© Jack Goward • Mosquito FB.VI TA-122 • de Havilland Aircraft Heritage Centre

Mosquito FB.VI TA-122

de Havilland DH.98 Mosquito FB.VI (TA122) – This Mosquito was one of the few fighter variants to be built. On 3rd April 1945 it was posted to 605 Squadron at Coxyde in Belgium before moving to Volkel in Holland on 25th April where 605 Sqn re-numbered as 4 Sqn on 31st August. TA122 is currently under restoration and when completed the port side will be painted as Grp Capt Pickard’s aircraft, which was lost on the Amiens Prison Raid and the starboard side painted in 4 Sqn markings.

© Jack Goward • Mosquito B.Mk.35 TA634 • de Havilland Aircraft Heritage Centre

Mosquito B.Mk.35 TA634

de Havilland DH.98 Mosquito B.MK.35 (TA634) – TA634 was one of the last Mosquitos to be built at Hatfield in 1945 and was powered by a pair of Merlin 114s. The aircraft entered service with No.4 CAACU (Civilian Anti-Aircraft Co-operation Unit) in November 1953 and its final posting was with No.3 CAACU at Exeter in September 1959. The aircraft last flew on 16th July 1968 after undertaking filming for “Mosquito Squadron”, taking its total flying time to 742 hours and 50 minutes. Seen today, it wears the markings of Graveley based 571 Squadron, the Light Night Strike Force.

© Jack Goward • Vampire FB.6 J-1008 • de Havilland Aircraft Heritage Centre

Vampire FB.6 J-1008

de Havilland DH.100 Vampire FB.6 (J-1008) – The iconic Vampire was the first jet-powered aircraft to be designed by de Havilland. Initially it was designed at Salisbury Hall and later built in great secrecy at Hatfield with the code name “Spider Crab”. J-1008 was built at Hatfield in 1949 and was the eighth aircraft for Switzerland. First taking to the air on 23rd March, it was delivered to Dubendorf on 4th June before being allocated to No.8 Sqn in 1950. It later moved to No.7 Sqn before finally resting at 11 Sqn in 1951. This aircraft was donated to the museum by the Swiss Government making its final flight to Hatfield on 20th August 1974 before being moved to the museum.

© Jack Goward • Sea Vixen FAW.2 XJ565 • de Havilland Aircraft Heritage Centre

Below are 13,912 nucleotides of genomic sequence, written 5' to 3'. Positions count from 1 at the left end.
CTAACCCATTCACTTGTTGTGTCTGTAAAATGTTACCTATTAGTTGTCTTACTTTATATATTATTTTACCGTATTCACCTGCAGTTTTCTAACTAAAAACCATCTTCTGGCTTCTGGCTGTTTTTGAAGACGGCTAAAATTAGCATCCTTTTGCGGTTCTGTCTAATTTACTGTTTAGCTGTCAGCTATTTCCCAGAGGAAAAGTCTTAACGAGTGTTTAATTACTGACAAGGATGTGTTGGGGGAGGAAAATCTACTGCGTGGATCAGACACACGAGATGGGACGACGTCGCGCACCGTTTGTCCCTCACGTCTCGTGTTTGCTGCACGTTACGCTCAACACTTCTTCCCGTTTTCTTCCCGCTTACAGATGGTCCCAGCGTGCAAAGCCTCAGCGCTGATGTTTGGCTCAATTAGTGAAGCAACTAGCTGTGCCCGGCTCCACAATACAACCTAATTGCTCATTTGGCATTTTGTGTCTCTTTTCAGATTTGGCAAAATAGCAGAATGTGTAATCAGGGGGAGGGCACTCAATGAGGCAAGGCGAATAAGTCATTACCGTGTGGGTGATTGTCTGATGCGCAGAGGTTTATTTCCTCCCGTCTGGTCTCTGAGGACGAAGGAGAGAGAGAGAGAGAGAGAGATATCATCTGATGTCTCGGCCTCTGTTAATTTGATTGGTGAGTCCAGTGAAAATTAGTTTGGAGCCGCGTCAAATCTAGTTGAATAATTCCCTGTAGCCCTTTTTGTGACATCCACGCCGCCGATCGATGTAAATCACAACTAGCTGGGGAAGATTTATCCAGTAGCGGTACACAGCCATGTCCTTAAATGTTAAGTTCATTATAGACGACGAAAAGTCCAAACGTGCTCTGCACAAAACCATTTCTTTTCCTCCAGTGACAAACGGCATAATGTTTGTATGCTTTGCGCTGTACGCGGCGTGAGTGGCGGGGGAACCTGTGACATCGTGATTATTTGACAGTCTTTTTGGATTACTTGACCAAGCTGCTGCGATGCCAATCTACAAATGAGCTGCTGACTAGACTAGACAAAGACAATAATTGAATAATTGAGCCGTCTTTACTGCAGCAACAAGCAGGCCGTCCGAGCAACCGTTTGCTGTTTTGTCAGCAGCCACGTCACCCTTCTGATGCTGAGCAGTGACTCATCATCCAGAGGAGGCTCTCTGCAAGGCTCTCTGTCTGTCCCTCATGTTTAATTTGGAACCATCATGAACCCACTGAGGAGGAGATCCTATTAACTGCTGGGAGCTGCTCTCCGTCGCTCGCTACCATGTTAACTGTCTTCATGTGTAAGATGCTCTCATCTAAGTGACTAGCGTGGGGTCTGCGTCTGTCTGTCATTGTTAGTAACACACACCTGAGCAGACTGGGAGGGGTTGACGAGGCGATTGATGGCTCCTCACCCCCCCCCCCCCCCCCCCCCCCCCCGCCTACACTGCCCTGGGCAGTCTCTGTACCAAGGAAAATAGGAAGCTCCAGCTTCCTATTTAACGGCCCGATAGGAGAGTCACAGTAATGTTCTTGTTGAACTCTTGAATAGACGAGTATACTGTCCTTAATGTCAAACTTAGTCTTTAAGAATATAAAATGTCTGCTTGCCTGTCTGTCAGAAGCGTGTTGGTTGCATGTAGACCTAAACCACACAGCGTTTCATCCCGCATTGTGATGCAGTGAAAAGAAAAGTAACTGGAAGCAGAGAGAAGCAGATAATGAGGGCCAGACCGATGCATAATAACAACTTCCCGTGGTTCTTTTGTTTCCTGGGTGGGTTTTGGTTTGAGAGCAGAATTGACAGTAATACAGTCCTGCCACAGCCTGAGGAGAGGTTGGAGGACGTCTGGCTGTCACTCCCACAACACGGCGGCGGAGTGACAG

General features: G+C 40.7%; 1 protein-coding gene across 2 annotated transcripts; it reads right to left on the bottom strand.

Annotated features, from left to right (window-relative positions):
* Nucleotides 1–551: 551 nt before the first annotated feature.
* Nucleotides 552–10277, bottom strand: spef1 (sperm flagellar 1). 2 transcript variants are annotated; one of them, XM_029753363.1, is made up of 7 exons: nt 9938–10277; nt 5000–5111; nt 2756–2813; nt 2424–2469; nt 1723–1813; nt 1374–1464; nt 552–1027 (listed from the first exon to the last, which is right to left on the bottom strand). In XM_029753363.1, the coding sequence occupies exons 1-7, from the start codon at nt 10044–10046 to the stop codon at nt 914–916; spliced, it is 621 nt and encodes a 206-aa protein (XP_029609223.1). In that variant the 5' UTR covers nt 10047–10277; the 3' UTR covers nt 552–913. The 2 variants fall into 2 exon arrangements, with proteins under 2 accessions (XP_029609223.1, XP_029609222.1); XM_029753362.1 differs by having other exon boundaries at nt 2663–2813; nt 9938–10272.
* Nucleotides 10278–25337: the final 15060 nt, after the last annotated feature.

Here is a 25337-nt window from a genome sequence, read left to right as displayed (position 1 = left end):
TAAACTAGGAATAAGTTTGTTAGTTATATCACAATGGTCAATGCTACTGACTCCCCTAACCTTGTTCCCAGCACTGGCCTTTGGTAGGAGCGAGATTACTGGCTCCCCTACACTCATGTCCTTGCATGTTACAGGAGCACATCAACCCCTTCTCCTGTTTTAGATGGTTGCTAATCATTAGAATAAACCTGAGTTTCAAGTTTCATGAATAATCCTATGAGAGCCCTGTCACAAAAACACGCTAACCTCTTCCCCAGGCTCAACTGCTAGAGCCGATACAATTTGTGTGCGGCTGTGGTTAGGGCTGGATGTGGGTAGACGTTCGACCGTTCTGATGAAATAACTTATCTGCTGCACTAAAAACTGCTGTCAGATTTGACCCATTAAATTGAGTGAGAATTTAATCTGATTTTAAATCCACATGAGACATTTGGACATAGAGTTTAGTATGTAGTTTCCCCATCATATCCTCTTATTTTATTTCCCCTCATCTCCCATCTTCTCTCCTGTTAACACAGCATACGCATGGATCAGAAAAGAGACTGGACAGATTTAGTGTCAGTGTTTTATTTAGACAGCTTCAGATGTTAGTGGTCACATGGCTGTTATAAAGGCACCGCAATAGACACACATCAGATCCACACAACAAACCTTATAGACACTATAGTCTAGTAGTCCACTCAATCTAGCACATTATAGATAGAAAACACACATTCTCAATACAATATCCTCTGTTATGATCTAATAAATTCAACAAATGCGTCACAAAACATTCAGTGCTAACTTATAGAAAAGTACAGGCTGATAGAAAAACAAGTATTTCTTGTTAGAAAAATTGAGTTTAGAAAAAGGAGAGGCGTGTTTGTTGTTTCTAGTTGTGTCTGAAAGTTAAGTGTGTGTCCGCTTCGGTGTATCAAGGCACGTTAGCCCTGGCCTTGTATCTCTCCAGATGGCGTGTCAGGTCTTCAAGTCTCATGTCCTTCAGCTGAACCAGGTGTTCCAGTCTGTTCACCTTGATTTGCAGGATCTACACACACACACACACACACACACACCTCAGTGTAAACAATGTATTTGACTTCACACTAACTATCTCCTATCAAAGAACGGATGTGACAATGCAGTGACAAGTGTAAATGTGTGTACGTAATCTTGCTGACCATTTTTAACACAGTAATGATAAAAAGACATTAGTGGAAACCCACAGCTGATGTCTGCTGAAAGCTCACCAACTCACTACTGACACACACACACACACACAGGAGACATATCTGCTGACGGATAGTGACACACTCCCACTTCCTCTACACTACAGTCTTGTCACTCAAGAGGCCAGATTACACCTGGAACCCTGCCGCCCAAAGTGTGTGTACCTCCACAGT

Sea Vixen FAW.2 XJ565

de Havilland DH.110 Sea Vixen FAW.2 (XJ565) – On 9th April 1952, the Sea Vixen became the first operational British aircraft to exceed the speed of sound when it performed a shallow dive. Since then it has gone on to become one of the most successful all weather aircraft to be operated by the Royal Navy. XJ565 started life as a Mk.1 before being converted to a Mk.2 and served with every Fleet Air Arm Squadron but one. It made its last flight in 1969 landing at Bedford having accumulated a total of 1,445 flying hours. XJ565 was retired in July 1976 before moving by road to the museum in October where it was restored to the markings of 899 Sqn.

© Jack Goward • DH.114 Heron G-AOTI • de Havilland Aircraft Heritage Centre

DH.114 Heron G-AOTI

de Havilland DH.114 Heron 2D (G-AOTI) – First flown from Chester on 20th July 1956, G-AOTI acquired a total of 10,521 flying hours. Following prolonged storage outside at Biggin Hill, the aircraft was acquired by the museum in April 1995. Initially designed to be an enlarged version of the ever popular Dove, the Heron had a shining service life with the highlight being its operational involvement with the Royal Flight from 1954 to 1964, when it was replaced by the Andover.

© Jack Goward • DH.121 Trident Two G-AVFH • de Havilland Aircraft Heritage Centre

DH.121 Trident Two G-AVFH

de Havilland (Hawker Siddeley) DH.121 Trident Two (G-AVFH) – This aircraft first flew from Hatfield on 17th July 1968. Delivered to BEA at London Airport on 1st August, G-AVFH was withdrawn from service on 24th October 1981 with 27,443 flying hours and over 15,000 landings. Upon scrapping at Heathrow in 1982, the nose and front cabin section were donated to the museum and then delivered on 13th August. The radios have been restored to working order and the dedicated team at the museum have hooked up the electrics to a 25v transformer so the cockpit can now be lit up, making it a more interactive experience for their visitors.